LONDON: The all-action world of the “John Wick” franchise has a (mostly) serene haven at its heart: The Continental — a (mostly) safe place for the world’s top assassins to stay and, in the movies, an important location for many of the plot-driving set pieces that power the misadventures of Keanu Reeves’ titular hit man.
If you’ve ever wondered exactly how the super-discreet hotel came to be in the hands of proprietor Winston (played in the films by Ian McShane) then Prime Video has a show for you. “The Continental: From The World of John Wick” is a three-part miniseries that shows how a young Winston (Colin Woodell) was forced to leave his life in London, becoming embroiled in a world of eccentric assassins, hyper-kinetic shootouts and murky underworld dealings.
When Winston’s brother Frankie (Ben Robson) stages an elaborate heist at The Continental, the hotel’s then-owner Cormac (Mel Gibson) holds both brothers responsible, sending Winston out into 1970s New York to track down his errant sibling. With the pair reunited, the scene is set for a steady stream of stylish shootouts and close-quarter brawls as the brothers try to outrun wave after wave of Cormac’s goons.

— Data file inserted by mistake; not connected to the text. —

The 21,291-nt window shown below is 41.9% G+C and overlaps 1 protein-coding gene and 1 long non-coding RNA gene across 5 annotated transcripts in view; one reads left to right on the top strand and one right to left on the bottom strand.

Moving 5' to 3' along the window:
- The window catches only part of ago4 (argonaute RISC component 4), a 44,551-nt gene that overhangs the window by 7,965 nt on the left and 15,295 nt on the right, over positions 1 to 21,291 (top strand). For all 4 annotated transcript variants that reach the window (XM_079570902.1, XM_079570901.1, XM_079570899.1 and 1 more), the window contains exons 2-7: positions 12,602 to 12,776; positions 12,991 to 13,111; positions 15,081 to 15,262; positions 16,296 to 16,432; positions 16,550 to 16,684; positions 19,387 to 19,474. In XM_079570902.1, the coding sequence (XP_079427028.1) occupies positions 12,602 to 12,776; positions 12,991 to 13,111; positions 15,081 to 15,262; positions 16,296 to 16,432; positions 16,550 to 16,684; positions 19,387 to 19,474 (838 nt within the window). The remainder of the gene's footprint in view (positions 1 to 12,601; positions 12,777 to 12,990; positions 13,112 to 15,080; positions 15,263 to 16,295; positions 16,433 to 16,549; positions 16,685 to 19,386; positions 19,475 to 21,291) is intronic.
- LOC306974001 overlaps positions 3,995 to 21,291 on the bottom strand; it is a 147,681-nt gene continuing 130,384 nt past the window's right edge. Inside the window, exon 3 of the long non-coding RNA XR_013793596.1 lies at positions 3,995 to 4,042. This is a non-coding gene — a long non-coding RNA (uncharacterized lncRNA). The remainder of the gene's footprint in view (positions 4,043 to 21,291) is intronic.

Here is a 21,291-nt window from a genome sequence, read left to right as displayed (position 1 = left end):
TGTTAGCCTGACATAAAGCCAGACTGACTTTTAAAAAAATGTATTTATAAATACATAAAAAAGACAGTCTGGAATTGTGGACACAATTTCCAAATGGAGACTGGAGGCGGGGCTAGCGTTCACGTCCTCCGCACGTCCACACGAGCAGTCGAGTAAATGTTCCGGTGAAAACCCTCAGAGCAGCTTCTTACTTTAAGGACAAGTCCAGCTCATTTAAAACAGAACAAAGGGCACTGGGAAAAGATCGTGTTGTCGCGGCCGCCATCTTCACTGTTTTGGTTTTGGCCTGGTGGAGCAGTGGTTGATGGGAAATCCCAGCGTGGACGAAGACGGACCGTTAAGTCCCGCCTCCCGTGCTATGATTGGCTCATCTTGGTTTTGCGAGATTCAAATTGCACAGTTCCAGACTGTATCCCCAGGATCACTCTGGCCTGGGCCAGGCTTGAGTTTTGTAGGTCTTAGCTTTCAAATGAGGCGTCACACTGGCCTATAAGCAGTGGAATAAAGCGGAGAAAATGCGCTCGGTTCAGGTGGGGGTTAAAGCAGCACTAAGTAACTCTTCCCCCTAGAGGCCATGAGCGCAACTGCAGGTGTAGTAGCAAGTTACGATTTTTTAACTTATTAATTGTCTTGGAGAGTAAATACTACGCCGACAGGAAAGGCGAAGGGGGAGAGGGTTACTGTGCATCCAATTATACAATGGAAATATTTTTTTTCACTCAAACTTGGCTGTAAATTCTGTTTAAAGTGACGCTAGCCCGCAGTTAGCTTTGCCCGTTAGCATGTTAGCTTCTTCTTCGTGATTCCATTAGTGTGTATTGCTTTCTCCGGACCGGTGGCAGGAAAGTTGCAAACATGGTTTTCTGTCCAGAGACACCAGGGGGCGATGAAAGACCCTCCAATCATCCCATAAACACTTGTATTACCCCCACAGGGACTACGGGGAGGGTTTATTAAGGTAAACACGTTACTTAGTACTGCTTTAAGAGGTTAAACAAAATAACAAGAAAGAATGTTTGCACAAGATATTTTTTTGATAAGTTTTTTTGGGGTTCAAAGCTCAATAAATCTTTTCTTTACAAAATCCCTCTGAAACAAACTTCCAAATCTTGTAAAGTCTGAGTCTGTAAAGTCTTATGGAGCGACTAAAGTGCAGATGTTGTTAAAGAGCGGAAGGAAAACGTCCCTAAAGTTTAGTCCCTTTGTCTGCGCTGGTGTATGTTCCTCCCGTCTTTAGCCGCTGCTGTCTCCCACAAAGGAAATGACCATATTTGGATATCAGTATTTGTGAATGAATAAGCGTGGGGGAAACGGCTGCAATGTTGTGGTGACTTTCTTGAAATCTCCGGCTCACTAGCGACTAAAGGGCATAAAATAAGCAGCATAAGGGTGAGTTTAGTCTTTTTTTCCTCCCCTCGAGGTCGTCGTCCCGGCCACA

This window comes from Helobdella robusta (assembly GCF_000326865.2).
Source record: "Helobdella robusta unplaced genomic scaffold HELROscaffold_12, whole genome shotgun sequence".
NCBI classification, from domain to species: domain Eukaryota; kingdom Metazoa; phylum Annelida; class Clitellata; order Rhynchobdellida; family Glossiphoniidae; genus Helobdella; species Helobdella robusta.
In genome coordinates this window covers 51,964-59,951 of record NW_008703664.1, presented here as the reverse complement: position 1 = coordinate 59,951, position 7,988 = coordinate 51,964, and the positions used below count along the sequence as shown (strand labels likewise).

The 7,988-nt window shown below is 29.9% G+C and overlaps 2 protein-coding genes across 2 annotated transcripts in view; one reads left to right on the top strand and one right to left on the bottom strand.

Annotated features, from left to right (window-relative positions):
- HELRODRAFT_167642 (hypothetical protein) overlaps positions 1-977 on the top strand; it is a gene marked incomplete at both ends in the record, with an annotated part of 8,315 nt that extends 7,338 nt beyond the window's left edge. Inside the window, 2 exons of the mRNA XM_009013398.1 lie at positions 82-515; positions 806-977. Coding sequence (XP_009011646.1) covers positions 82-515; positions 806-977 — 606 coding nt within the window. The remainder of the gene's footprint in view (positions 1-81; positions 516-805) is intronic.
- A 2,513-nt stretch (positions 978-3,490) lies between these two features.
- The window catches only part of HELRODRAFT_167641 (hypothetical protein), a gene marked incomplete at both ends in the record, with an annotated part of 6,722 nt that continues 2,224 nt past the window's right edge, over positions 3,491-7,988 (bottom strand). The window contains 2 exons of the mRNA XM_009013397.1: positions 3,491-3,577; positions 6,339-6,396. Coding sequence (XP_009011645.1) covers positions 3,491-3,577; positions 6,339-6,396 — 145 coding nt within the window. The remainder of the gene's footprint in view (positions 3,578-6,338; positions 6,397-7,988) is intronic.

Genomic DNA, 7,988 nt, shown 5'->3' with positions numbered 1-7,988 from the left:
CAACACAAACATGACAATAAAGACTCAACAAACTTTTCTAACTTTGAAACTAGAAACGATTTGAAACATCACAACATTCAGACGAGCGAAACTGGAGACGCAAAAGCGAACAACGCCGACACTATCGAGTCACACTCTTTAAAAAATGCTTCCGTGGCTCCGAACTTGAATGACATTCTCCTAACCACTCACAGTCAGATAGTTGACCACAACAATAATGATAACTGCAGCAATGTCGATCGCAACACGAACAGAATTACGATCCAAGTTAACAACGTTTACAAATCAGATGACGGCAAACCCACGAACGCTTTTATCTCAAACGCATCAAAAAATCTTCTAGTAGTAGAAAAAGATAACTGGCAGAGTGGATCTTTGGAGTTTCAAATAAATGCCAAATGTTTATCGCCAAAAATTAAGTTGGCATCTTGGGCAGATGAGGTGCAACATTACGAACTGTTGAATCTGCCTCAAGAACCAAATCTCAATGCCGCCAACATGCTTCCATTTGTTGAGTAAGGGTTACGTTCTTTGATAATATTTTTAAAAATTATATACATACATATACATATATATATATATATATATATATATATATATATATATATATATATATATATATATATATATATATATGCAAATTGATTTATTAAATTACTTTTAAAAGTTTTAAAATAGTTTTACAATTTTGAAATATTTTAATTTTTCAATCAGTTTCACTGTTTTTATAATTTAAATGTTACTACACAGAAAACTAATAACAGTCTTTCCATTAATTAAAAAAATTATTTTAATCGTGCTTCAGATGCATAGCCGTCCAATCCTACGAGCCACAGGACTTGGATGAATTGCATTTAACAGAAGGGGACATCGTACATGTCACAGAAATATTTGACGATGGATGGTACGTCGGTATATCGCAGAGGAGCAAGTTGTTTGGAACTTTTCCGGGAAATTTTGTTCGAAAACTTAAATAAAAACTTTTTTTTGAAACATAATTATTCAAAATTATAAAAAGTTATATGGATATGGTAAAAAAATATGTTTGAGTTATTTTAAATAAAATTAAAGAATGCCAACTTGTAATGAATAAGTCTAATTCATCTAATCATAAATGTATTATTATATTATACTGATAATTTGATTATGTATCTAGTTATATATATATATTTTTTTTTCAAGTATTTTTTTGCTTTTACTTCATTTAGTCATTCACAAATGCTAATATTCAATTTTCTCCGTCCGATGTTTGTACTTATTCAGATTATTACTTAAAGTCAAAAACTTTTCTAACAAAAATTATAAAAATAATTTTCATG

Creators Greg Coolidge, Kirk Ward and Shawn Simmons have crafted a grungy period piece packed with stylish set pieces and a lived-in alternate New York that oozes menace. Episode one director Albert Hughes (“Alpha”) turns in an impressive introduction — a pitched car battle with staccato editing and some stunning framing is a particular highlight — and fleshes out this new (yet somewhat familiar) world with aplomb. In fact, it’s almost a shame the “John Wick” movies have already set such a high bar for modern gunplay action flicks, or we’d be heralding “The Continental” as something truly new and exciting.
But while it’s well put together, and well-acted (Gibson’s one-note villain aside), it seems reasonable to question whether the “John Wick” franchise really needed a world-building prequel series centered around a supporting character. And there are only two episodes remaining to prove if the gamble was worth it.